Tuesday, August 11, 2009

And then there were two

Eunice Kennedy Shriver's death early Tuesday morning leaves now just two siblings of the famous Kennedy family.

Out of nine children, only Jean Kennedy Smith and Sen. Ted Kennedy are still living. And the longtime Massachusetts senator is ailing with cancer.

Shriver, 88, was called the "moral force" of the Kennedy family. Shriver founded the Special Olympics in 1967 and was inspired in part by the struggles of her mentally disabled sister, Rosemary.

She was given much credit, and rightly so, for de-stigmatizing mental retardation. Thanks to her efforts, no longer were they seen as social outcasts and misfits, but real children who had real problems, but more importantly, they could realize real successes and real happiness if treated in an inclusive manner.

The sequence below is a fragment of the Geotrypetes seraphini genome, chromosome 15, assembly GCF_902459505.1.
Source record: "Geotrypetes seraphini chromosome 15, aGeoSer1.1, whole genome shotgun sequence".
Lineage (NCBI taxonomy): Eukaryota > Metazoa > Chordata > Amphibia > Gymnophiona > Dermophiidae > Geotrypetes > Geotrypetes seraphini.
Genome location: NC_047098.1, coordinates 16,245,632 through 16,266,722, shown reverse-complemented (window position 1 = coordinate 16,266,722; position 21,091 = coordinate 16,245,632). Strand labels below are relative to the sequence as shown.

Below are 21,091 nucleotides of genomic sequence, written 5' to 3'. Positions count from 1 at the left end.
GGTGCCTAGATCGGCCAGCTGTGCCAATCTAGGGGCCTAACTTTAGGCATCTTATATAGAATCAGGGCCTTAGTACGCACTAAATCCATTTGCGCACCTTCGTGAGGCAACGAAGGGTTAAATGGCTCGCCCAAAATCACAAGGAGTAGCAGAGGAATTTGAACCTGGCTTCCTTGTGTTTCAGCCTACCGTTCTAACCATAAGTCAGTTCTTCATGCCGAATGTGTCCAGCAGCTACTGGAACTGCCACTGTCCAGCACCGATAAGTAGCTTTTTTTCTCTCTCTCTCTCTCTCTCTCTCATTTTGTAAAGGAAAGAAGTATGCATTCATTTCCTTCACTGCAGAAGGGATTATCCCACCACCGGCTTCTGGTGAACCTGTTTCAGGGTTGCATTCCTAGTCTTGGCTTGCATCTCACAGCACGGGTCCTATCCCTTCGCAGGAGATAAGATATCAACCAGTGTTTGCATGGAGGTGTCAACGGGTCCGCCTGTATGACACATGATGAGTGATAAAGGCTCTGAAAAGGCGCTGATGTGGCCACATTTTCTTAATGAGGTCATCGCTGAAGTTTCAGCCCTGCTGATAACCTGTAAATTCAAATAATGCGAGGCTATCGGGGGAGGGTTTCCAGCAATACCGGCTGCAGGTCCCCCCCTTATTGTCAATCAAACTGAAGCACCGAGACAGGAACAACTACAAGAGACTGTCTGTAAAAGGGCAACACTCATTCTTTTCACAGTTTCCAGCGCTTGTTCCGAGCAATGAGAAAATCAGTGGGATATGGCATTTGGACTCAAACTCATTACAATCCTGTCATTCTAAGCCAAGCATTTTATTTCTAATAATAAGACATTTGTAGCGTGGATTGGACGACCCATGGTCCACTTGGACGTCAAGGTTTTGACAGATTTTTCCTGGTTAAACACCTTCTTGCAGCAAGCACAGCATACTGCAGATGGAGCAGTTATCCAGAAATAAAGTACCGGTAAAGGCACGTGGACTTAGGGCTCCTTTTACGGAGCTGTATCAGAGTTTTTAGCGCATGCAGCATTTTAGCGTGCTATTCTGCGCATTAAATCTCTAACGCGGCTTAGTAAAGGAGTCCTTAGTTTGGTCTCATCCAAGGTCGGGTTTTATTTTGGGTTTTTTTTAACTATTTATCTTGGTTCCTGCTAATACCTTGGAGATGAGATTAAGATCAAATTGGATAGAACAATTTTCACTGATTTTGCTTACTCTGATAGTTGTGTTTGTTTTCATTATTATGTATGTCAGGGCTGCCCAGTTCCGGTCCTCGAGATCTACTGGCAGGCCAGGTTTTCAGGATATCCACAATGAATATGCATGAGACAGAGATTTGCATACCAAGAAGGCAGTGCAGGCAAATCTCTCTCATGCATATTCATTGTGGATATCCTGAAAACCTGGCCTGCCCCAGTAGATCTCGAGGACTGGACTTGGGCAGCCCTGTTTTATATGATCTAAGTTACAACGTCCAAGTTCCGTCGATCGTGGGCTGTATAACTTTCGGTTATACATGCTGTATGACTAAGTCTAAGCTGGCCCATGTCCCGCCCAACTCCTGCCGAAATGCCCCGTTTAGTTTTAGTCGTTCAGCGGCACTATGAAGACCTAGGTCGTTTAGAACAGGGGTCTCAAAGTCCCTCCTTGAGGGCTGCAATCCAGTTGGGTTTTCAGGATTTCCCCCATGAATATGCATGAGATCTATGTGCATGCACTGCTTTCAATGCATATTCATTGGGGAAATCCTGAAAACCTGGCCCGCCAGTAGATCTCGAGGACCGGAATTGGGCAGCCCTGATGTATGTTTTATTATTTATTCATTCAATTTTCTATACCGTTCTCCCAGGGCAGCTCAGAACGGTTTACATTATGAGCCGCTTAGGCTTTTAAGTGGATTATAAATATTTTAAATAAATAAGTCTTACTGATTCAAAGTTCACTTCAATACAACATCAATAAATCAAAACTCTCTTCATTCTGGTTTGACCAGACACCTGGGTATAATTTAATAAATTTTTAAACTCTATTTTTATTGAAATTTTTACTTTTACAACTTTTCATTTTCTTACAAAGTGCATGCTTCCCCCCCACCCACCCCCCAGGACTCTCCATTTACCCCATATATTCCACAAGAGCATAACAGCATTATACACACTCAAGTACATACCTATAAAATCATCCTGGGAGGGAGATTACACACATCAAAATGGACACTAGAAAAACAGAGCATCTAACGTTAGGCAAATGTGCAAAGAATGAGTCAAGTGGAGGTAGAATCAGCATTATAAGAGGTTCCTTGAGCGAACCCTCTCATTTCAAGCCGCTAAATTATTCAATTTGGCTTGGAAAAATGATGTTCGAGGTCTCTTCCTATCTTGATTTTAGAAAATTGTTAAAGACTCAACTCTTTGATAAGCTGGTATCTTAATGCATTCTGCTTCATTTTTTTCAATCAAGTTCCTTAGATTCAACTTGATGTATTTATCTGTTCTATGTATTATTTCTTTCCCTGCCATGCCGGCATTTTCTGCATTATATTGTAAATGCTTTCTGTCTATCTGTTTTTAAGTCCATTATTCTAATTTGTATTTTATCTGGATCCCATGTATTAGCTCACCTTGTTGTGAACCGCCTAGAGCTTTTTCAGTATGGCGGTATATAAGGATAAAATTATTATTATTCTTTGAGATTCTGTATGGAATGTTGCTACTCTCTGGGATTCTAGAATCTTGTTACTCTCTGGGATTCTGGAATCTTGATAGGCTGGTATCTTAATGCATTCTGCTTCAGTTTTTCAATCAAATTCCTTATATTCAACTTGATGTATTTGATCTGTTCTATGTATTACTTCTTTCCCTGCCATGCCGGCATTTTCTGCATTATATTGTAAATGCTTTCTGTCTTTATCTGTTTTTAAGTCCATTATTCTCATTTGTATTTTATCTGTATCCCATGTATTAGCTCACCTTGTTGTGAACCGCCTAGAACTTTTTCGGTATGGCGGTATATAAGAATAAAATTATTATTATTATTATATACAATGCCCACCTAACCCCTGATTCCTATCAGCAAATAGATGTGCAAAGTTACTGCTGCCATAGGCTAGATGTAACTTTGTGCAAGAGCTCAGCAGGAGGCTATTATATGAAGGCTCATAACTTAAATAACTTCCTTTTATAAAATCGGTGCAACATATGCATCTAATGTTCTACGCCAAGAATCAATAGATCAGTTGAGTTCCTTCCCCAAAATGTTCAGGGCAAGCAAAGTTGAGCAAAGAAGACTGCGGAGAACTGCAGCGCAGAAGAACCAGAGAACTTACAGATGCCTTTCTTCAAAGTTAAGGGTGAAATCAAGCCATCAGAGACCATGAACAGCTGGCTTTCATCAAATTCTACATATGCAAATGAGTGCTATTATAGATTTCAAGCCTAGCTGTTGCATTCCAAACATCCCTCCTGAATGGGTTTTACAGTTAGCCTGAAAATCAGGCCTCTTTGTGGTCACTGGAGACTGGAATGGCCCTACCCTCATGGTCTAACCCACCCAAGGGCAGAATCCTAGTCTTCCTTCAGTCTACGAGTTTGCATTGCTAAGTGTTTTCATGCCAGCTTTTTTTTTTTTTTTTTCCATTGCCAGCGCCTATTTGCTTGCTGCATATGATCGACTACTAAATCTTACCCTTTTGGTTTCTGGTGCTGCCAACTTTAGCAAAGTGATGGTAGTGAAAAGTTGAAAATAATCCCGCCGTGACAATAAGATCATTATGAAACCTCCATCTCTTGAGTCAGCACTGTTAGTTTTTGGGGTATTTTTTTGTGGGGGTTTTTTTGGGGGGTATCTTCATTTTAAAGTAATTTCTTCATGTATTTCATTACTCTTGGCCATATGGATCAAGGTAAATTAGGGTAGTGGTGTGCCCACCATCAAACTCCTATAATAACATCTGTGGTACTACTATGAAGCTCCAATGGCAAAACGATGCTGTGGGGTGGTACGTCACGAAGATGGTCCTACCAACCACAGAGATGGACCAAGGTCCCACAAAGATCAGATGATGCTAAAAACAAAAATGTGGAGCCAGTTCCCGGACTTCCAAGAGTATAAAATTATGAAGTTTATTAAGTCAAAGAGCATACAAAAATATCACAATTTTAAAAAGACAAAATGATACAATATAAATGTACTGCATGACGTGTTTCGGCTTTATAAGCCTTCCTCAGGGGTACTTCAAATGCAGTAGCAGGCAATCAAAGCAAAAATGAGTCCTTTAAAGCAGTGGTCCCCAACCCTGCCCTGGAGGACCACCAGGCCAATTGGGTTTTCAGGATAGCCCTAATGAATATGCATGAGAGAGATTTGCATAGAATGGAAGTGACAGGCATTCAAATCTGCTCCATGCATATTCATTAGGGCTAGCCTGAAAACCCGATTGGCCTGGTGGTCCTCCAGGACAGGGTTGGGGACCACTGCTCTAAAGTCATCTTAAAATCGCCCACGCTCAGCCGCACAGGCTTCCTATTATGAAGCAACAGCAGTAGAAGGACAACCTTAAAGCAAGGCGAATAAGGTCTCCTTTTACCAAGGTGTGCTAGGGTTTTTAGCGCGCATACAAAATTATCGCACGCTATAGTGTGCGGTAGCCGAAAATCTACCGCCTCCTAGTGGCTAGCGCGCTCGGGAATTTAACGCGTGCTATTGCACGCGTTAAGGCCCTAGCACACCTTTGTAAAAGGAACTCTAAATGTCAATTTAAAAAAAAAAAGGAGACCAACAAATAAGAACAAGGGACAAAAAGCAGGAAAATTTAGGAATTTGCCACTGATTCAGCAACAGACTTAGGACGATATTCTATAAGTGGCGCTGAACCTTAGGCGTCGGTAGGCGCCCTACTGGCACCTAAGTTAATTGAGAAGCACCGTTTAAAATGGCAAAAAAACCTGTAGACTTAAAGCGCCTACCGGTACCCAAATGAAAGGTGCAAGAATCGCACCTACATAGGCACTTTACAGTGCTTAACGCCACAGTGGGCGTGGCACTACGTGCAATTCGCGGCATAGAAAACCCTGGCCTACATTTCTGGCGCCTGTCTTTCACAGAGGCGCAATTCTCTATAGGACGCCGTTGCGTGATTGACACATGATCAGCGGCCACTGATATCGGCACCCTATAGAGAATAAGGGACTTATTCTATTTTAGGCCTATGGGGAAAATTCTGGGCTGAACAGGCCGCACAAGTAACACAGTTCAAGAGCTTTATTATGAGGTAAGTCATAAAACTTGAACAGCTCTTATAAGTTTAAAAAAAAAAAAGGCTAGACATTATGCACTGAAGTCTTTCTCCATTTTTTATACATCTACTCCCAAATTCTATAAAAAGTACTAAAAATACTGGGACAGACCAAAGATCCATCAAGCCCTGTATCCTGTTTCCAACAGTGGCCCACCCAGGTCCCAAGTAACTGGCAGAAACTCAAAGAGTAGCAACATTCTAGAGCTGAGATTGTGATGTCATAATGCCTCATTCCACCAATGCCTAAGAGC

Realizing the children were far more capable of sports than experts said, Shriver organized the first Special Olympics 41 years ago in Chicago. The two-day event drew more than 1,000 participants from 26 states and Canada.

By 2003, the Special Olympics World Summer Games, held that year in Dublin, Ireland, involved more than 6,500 athletes from 150 countries. The games are held every four years.

Shriver's famous son-in-law is California governor and former actor Arnold Schwarzenegger.

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